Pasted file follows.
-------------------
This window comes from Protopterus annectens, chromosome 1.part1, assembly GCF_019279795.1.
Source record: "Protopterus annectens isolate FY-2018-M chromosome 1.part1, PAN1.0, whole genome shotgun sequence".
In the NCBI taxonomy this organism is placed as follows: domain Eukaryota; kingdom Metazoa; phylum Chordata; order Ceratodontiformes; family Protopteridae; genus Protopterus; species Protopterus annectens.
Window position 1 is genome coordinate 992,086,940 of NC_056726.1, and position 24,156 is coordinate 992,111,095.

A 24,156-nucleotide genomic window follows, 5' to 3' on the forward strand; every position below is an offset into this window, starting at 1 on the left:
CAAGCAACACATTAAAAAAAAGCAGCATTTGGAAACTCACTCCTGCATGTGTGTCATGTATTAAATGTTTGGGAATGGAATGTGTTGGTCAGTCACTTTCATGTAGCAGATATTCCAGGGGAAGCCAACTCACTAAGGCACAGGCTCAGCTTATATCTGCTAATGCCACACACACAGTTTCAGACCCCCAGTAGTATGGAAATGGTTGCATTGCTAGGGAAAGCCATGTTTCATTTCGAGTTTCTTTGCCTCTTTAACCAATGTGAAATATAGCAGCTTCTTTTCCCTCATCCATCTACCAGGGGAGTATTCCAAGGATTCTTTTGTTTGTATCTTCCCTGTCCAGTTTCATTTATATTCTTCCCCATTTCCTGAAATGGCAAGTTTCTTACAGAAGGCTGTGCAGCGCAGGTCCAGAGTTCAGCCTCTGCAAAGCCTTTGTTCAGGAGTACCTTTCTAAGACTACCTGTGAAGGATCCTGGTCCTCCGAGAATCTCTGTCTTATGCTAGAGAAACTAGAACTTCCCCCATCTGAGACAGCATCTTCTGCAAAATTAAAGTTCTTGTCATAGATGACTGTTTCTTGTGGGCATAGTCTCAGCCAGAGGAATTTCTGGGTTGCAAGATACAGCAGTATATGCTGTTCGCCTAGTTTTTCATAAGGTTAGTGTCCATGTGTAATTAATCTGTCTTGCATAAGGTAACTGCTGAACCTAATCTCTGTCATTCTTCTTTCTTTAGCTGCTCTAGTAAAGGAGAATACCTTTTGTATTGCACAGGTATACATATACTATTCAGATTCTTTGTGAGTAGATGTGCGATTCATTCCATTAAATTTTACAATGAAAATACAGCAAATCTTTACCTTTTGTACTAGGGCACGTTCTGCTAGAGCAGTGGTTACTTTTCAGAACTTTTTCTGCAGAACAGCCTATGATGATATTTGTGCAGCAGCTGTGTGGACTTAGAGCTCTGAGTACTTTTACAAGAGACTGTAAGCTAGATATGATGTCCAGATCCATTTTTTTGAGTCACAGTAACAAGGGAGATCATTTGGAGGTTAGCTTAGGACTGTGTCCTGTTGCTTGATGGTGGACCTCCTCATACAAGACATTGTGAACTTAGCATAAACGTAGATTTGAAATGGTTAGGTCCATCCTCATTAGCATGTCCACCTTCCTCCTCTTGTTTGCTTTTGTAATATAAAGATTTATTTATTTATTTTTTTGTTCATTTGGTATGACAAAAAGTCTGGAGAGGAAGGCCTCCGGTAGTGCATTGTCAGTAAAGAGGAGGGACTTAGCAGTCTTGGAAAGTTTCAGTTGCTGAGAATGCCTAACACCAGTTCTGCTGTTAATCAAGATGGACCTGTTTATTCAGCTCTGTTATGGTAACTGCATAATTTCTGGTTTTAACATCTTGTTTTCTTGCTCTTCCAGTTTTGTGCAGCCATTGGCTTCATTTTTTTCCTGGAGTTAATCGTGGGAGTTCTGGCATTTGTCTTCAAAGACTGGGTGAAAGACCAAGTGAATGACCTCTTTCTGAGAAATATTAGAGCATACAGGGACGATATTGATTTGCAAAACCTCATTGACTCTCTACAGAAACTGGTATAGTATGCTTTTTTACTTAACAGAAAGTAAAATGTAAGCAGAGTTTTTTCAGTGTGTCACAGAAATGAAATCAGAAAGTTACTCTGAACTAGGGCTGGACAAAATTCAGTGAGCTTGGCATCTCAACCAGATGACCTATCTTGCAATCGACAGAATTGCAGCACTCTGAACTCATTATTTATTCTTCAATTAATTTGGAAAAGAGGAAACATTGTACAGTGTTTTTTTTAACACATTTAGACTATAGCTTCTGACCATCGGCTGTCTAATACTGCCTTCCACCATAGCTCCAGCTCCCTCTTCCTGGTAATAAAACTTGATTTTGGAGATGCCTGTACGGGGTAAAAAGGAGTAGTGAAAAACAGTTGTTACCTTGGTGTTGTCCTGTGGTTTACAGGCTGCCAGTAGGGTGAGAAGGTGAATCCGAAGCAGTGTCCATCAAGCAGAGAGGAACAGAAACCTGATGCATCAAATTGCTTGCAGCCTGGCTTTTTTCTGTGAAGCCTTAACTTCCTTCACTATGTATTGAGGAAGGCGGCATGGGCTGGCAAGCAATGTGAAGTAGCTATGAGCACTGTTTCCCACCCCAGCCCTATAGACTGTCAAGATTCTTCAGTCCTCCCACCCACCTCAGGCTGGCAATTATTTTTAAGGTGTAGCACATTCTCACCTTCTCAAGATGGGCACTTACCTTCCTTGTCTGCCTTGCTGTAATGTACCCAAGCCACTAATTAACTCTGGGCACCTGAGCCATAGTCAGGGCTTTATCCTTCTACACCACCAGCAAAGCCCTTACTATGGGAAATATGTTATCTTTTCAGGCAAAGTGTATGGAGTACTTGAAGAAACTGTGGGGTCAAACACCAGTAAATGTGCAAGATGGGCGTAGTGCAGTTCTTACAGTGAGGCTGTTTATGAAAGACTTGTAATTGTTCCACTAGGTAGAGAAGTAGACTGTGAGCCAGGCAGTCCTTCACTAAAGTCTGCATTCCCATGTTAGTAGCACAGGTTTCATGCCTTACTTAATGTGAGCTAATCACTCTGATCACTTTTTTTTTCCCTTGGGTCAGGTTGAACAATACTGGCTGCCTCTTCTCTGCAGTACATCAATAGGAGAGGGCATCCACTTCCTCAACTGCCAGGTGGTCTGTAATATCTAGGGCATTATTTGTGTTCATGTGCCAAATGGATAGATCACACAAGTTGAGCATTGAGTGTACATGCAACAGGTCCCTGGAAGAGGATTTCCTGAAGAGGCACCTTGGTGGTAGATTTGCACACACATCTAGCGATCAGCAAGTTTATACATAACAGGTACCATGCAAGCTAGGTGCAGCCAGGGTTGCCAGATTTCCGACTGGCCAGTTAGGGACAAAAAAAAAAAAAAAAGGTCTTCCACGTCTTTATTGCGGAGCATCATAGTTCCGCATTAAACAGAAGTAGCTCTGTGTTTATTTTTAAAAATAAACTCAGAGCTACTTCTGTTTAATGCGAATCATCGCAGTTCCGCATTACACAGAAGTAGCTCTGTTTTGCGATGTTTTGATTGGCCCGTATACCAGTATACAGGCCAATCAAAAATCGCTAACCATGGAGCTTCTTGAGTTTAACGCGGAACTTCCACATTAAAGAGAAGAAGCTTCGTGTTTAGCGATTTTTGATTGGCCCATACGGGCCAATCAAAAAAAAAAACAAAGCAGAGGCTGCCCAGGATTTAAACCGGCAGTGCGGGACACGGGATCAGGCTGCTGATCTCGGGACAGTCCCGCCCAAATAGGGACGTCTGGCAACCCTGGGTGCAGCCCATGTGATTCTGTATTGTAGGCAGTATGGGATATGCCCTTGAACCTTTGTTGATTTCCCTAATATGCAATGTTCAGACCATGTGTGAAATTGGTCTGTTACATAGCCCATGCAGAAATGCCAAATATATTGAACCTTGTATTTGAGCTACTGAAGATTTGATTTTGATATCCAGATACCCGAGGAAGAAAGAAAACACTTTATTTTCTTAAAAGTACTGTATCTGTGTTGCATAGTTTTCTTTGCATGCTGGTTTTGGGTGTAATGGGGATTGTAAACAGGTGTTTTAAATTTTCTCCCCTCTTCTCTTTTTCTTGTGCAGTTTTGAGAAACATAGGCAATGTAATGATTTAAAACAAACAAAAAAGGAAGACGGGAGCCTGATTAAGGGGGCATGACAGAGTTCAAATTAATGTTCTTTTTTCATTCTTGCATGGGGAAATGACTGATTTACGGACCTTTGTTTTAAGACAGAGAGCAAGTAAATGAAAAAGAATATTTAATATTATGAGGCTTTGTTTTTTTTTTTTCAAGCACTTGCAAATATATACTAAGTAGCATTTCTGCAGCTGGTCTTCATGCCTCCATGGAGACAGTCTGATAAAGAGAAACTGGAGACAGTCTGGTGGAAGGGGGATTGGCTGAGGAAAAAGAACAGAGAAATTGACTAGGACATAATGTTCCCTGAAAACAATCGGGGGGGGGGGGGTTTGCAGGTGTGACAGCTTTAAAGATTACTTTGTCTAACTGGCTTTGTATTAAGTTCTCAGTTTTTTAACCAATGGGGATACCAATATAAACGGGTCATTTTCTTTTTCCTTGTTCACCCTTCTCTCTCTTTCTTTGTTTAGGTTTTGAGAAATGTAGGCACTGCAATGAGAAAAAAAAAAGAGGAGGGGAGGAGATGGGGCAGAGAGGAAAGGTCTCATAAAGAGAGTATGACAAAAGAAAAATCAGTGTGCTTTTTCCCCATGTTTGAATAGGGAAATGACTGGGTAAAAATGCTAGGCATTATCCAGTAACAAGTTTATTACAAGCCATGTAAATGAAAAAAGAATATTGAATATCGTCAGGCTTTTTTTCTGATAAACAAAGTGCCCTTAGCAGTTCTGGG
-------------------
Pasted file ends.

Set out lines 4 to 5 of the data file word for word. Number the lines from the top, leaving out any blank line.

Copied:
Window position 1 is genome coordinate 992,086,940 of NC_056726.1, and position 24,156 is coordinate 992,111,095.

A 24,156-nucleotide genomic window follows, 5' to 3' on the forward strand; every position below is an offset into this window, starting at 1 on the left: